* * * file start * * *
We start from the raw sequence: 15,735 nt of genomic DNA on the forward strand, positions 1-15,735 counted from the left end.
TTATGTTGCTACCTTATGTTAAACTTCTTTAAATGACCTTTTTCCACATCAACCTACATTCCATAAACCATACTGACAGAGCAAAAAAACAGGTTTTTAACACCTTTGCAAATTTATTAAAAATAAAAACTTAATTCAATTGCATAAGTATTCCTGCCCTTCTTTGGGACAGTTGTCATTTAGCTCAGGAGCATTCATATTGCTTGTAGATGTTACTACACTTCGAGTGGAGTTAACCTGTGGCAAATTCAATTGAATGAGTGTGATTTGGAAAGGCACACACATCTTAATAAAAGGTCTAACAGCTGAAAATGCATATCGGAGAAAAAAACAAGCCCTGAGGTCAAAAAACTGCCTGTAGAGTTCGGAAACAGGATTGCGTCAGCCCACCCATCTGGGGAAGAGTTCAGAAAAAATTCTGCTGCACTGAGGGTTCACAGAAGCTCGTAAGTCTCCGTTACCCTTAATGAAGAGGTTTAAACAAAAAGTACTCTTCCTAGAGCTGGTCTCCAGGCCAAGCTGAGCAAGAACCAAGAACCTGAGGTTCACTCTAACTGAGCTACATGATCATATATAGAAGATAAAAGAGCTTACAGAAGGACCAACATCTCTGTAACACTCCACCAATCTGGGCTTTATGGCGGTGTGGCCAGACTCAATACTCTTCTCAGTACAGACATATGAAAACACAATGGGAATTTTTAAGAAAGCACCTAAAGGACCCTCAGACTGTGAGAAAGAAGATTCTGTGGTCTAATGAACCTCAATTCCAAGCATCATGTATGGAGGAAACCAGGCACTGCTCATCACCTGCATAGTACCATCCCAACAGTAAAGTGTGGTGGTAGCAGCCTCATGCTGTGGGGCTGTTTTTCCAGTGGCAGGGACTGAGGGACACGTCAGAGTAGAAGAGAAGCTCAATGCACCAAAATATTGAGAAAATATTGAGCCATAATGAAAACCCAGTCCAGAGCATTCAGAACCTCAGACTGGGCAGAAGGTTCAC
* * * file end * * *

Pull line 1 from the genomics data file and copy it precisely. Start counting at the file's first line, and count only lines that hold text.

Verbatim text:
We start from the raw sequence: 15,735 nt of genomic DNA on the forward strand, positions 1-15,735 counted from the left end.